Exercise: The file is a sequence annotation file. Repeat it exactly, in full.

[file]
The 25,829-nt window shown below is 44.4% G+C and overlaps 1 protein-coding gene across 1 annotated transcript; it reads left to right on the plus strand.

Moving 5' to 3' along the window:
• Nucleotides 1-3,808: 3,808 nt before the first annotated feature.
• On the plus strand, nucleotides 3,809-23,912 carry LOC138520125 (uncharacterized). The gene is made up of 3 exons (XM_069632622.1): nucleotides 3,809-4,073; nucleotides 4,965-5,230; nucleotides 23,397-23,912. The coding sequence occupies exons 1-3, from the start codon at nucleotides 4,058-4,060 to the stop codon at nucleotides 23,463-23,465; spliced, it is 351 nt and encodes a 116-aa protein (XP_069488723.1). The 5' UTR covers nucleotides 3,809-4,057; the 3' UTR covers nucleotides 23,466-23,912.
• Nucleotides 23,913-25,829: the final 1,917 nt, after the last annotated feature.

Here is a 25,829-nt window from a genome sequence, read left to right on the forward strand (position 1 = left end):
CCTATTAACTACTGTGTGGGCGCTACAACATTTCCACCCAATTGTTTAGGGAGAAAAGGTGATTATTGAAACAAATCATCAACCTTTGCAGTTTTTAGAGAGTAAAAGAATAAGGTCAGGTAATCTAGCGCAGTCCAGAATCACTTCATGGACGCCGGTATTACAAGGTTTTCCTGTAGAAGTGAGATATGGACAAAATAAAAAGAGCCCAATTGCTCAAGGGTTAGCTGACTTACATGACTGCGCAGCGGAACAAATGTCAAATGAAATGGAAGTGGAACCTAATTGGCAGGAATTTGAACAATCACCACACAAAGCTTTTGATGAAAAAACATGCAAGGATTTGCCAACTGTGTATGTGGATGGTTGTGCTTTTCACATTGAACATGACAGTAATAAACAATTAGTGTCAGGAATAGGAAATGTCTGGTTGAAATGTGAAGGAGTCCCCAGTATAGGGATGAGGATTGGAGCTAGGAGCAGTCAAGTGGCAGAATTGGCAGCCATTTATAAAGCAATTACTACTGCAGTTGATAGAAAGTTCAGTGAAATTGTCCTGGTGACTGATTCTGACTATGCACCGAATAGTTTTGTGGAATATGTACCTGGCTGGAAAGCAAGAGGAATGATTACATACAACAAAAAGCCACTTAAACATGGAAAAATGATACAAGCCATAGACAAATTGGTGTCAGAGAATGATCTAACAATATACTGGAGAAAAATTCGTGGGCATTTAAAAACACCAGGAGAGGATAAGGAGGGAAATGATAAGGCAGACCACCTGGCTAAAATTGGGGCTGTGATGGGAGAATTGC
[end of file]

The 25,829-nt window shown below is 44.4% G+C and overlaps 1 protein-coding gene across 1 annotated transcript; it reads left to right on the plus strand.

Moving 5' to 3' along the window:
• Nucleotides 1-3,808: 3,808 nt before the first annotated feature.
• On the plus strand, nucleotides 3,809-23,912 carry LOC138520125 (uncharacterized). The gene is made up of 3 exons (XM_069632622.1): nucleotides 3,809-4,073; nucleotides 4,965-5,230; nucleotides 23,397-23,912. The coding sequence occupies exons 1-3, from the start codon at nucleotides 4,058-4,060 to the stop codon at nucleotides 23,463-23,465; spliced, it is 351 nt and encodes a 116-aa protein (XP_069488723.1). The 5' UTR covers nucleotides 3,809-4,057; the 3' UTR covers nucleotides 23,466-23,912.
• Nucleotides 23,913-25,829: the final 1,917 nt, after the last annotated feature.

Here is a 25,829-nt window from a genome sequence, read left to right on the forward strand (position 1 = left end):
CCTATTAACTACTGTGTGGGCGCTACAACATTTCCACCCAATTGTTTAGGGAGAAAAGGTGATTATTGAAACAAATCATCAACCTTTGCAGTTTTTAGAGAGTAAAAGAATAAGGTCAGGTAATCTAGCGCAGTCCAGAATCACTTCATGGACGCCGGTATTACAAGGTTTTCCTGTAGAAGTGAGATATGGACAAAATAAAAAGAGCCCAATTGCTCAAGGGTTAGCTGACTTACATGACTGCGCAGCGGAACAAATGTCAAATGAAATGGAAGTGGAACCTAATTGGCAGGAATTTGAACAATCACCACACAAAGCTTTTGATGAAAAAACATGCAAGGATTTGCCAACTGTGTATGTGGATGGTTGTGCTTTTCACATTGAACATGACAGTAATAAACAATTAGTGTCAGGAATAGGAAATGTCTGGTTGAAATGTGAAGGAGTCCCCAGTATAGGGATGAGGATTGGAGCTAGGAGCAGTCAAGTGGCAGAATTGGCAGCCATTTATAAAGCAATTACTACTGCAGTTGATAGAAAGTTCAGTGAAATTGTCCTGGTGACTGATTCTGACTATGCACCGAATAGTTTTGTGGAATATGTACCTGGCTGGAAAGCAAGAGGAATGATTACATACAACAAAAAGCCACTTAAACATGGAAAAATGATACAAGCCATAGACAAATTGGTGTCAGAGAATGATCTAACAATATACTGGAGAAAAATTCGTGGGCATTTAAAAACACCAGGAGAGGATAAGGAGGGAAATGATAAGGCAGACCACCTGGCTAAAATTGGGGCTGTGATGGGAGAATTGC